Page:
How Free Will in the Bible Is Defined and Discussed | Bible History

Freewill is a great gift from God, and it is an essential concept for understanding how the world works within a Christian perspective. First, what is freewill? This concept refers to the idea that God has granted human beings the power to make their own ethical decisions: good or evil, right or wrong, virtue or wickedness…in the end, it is up to each one of us to decide which path we shall pursue as we go about our daily lives. No force compels us to do evil beyond our own choices.

This freedom of choice pertains to our social interactions with people we meet throughout the day. But we should not reduce ethical behavior to only what happens between us and other people. Our power of exercising freewill in pursuit of virtue or of sin does not end here. We must also exercise freewill prudently in the personal choices we make within the context of our own private lives. In this regard, ancient Christian texts—especially monastic literature composed by isolated monks living alone in the desert, far from contact with other humans—remind us that proper moral behavior entails not only treating the people we meet each day with love and charity in our public social interactions with them; it also entails cultivating sanctity and holiness when we find ourselves all alone, during those silent hours when it seems that no one is watching. Moreover, it is not only our external, visible actions that matter when we exercise freewill: there is much more to it than this, for the Christian ethical code is one with towering demands, even if we might not always manage to meet them in practice. Important too are the interior dispositions of our heart with which we perform actions. That is to say, a Christian should strive to exercise freewill virtuously not only by doing the right things, but also by doing them in the right spirit, controlling not only the external things people see, but also maintaining a pure interior disposition within. As is recorded in The Sayings of the Desert Fathers—an ancient collection of wise anecdotes attributed to holy monks living in the deserts of Egypt that dates to the 400s A.D.—one disciplined old monk offered this advice: “Observe your thoughts, and beware of what you have in your heart and your spirit.”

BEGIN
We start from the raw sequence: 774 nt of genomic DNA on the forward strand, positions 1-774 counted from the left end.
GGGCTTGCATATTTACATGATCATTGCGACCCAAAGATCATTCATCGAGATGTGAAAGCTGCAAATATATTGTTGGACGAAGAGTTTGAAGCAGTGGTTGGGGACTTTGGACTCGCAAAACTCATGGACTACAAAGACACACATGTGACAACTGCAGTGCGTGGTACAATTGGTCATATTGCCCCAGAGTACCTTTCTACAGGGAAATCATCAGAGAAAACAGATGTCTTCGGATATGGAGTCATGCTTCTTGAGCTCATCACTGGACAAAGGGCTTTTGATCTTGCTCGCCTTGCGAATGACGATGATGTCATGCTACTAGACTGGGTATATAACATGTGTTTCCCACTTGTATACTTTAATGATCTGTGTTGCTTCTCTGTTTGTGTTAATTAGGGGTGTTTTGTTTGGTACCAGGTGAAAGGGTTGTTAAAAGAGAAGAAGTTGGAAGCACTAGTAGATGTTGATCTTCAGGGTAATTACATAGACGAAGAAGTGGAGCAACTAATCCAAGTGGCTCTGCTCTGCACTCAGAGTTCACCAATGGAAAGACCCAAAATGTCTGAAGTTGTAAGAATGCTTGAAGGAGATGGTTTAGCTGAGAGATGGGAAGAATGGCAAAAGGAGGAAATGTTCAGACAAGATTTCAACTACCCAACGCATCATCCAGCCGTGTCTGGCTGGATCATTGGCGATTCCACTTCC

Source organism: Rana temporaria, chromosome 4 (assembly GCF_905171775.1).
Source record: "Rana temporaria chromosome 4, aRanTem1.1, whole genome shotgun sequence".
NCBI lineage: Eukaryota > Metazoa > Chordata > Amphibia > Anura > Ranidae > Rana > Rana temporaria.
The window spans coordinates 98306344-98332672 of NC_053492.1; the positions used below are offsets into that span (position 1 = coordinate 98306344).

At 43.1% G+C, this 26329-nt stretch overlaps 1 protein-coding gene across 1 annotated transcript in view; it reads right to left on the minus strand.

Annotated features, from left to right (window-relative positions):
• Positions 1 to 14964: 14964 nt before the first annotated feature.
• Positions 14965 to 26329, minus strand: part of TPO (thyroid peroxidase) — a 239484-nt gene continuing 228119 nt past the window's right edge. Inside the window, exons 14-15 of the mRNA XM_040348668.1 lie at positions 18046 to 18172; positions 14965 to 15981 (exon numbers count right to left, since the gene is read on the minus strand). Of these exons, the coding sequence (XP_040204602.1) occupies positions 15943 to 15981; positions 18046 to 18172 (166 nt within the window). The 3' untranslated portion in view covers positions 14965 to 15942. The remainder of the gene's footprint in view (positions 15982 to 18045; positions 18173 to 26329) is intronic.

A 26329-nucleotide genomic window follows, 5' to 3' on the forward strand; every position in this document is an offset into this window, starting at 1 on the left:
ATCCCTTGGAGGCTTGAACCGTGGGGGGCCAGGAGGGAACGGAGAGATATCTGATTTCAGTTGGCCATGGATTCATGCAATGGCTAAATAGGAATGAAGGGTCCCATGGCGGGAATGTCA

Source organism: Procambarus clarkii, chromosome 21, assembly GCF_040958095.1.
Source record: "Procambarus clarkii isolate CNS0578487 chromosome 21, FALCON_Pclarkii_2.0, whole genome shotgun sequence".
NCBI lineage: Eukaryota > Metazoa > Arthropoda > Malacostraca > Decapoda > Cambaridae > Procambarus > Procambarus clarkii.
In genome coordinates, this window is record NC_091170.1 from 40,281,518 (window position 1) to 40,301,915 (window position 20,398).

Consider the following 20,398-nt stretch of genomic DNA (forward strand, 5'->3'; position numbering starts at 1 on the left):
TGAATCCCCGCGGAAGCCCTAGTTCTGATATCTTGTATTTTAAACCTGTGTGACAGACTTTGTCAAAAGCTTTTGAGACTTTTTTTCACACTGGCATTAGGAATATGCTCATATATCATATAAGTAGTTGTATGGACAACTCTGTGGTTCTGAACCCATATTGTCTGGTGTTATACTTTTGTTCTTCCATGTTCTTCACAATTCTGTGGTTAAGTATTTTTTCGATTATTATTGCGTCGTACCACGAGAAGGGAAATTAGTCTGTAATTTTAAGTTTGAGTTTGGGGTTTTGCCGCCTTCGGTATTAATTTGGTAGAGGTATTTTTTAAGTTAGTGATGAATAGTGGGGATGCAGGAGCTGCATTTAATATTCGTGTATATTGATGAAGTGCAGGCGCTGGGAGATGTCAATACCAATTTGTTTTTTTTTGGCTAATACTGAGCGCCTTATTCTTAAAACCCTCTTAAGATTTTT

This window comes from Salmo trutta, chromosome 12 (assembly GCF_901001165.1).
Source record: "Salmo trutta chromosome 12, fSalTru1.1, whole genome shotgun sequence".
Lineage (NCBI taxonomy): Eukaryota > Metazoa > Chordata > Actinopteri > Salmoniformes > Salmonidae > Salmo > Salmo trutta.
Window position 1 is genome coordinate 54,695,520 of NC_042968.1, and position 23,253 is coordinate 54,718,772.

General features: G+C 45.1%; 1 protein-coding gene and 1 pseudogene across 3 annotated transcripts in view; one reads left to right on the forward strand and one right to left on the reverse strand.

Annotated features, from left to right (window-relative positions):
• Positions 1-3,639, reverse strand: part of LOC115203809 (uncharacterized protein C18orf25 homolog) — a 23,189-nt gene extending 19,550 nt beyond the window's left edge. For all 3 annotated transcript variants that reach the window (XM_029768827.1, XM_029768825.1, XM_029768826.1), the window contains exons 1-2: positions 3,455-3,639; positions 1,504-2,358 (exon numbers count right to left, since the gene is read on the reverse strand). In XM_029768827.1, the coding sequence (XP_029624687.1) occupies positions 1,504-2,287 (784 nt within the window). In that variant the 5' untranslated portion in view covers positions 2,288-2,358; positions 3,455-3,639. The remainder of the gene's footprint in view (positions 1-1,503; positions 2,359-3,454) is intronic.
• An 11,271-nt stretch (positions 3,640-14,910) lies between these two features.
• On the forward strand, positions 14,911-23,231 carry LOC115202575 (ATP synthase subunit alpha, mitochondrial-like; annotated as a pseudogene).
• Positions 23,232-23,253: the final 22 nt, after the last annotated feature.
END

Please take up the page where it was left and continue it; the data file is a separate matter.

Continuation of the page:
In order better to understand the Christian concept of freewill, it is important to paint a portrait of a world in which freewill does not exist. Typically, doctrines that espouse such a position are referred to as “determinism” or “fatalism.” In these conceptual systems, humans have no power over the ethical choices they make, because all events are predetermined. Every act a person performs is simply an inevitable, automatic response to what came before it…just another step in a long chain reaction of equally inevitable, equally automatic responses. Think about “determinism” and “fatalism” as an ethical landscape that operates in the same way as a chemical reaction. This, for example, was precisely how the Manichaeans—a group of ancient deterministic heretics who denied the reality of freewill——conceived the idea. In a chemical reaction, substances interact with each other in a predictable way, to the extent that we know what the inevitable outcome will be once we compute relevant variables like mass, volume, and temperature. This is because once the substances in a chemical reaction begin to interact with each other, a chain reaction ensues that ends in a scientifically predictable outcome. For example, when you combine baking soda and vinegar, everyone knows what will happen: when the two substances meet, they will froth, bubble, and foam. This outcome is inevitable based on the laws of nature and the physical properties of each substance: the baking soda never exercises any freewill to decide that today it will make the choice not to foam when it touches the vinegar…the foaming just happens, naturally. Ethical determinism works the same way. But it applies these concepts to the daily choices of people. Humans have no freewill to make autonomous choices based on moral priorities; instead, they bounce around, interacting with their environments, behaving in ways that are inevitable and unalterable, just as baking soda and vinegar interact in ways that are inevitable and unalterable too.